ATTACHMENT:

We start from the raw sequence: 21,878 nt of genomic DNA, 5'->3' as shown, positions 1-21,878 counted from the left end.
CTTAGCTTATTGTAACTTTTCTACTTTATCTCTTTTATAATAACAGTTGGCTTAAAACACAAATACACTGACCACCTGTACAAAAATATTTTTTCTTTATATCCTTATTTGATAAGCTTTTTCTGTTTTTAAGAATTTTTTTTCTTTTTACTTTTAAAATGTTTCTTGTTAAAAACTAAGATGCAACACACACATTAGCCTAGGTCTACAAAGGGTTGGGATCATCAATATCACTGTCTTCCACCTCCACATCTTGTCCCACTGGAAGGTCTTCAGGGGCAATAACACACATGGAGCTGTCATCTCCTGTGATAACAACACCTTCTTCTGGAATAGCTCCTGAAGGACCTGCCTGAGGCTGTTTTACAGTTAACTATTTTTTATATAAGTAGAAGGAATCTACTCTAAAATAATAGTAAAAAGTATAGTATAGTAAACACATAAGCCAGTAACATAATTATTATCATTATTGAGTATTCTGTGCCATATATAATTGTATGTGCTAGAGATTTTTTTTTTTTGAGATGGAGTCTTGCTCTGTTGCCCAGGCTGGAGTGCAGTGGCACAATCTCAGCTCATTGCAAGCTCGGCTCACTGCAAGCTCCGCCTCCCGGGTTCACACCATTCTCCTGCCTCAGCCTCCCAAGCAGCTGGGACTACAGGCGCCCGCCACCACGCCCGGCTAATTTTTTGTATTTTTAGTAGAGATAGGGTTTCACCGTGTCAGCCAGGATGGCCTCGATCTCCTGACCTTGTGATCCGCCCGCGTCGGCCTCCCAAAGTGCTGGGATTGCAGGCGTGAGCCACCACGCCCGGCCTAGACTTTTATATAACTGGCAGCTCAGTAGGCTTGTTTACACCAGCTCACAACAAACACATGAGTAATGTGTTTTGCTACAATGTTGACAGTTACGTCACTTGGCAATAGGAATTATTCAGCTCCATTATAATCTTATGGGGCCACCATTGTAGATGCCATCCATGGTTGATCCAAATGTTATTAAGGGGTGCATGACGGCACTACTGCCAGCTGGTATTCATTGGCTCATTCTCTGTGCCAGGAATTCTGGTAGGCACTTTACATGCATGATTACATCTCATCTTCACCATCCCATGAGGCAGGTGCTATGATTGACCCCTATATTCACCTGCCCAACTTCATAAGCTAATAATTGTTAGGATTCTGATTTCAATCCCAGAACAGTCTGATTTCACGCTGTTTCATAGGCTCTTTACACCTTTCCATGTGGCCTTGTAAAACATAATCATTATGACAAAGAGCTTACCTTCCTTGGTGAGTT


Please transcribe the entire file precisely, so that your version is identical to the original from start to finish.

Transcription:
We start from the raw sequence: 21,878 nt of genomic DNA, 5'->3' as shown, positions 1-21,878 counted from the left end.
CTTAGCTTATTGTAACTTTTCTACTTTATCTCTTTTATAATAACAGTTGGCTTAAAACACAAATACACTGACCACCTGTACAAAAATATTTTTTCTTTATATCCTTATTTGATAAGCTTTTTCTGTTTTTAAGAATTTTTTTTCTTTTTACTTTTAAAATGTTTCTTGTTAAAAACTAAGATGCAACACACACATTAGCCTAGGTCTACAAAGGGTTGGGATCATCAATATCACTGTCTTCCACCTCCACATCTTGTCCCACTGGAAGGTCTTCAGGGGCAATAACACACATGGAGCTGTCATCTCCTGTGATAACAACACCTTCTTCTGGAATAGCTCCTGAAGGACCTGCCTGAGGCTGTTTTACAGTTAACTATTTTTTATATAAGTAGAAGGAATCTACTCTAAAATAATAGTAAAAAGTATAGTATAGTAAACACATAAGCCAGTAACATAATTATTATCATTATTGAGTATTCTGTGCCATATATAATTGTATGTGCTAGAGATTTTTTTTTTTTGAGATGGAGTCTTGCTCTGTTGCCCAGGCTGGAGTGCAGTGGCACAATCTCAGCTCATTGCAAGCTCGGCTCACTGCAAGCTCCGCCTCCCGGGTTCACACCATTCTCCTGCCTCAGCCTCCCAAGCAGCTGGGACTACAGGCGCCCGCCACCACGCCCGGCTAATTTTTTGTATTTTTAGTAGAGATAGGGTTTCACCGTGTCAGCCAGGATGGCCTCGATCTCCTGACCTTGTGATCCGCCCGCGTCGGCCTCCCAAAGTGCTGGGATTGCAGGCGTGAGCCACCACGCCCGGCCTAGACTTTTATATAACTGGCAGCTCAGTAGGCTTGTTTACACCAGCTCACAACAAACACATGAGTAATGTGTTTTGCTACAATGTTGACAGTTACGTCACTTGGCAATAGGAATTATTCAGCTCCATTATAATCTTATGGGGCCACCATTGTAGATGCCATCCATGGTTGATCCAAATGTTATTAAGGGGTGCATGACGGCACTACTGCCAGCTGGTATTCATTGGCTCATTCTCTGTGCCAGGAATTCTGGTAGGCACTTTACATGCATGATTACATCTCATCTTCACCATCCCATGAGGCAGGTGCTATGATTGACCCCTATATTCACCTGCCCAACTTCATAAGCTAATAATTGTTAGGATTCTGATTTCAATCCCAGAACAGTCTGATTTCACGCTGTTTCATAGGCTCTTTACACCTTTCCATGTGGCCTTGTAAAACATAATCATTATGACAAAGAGCTTACCTTCCTTGGTGAGTT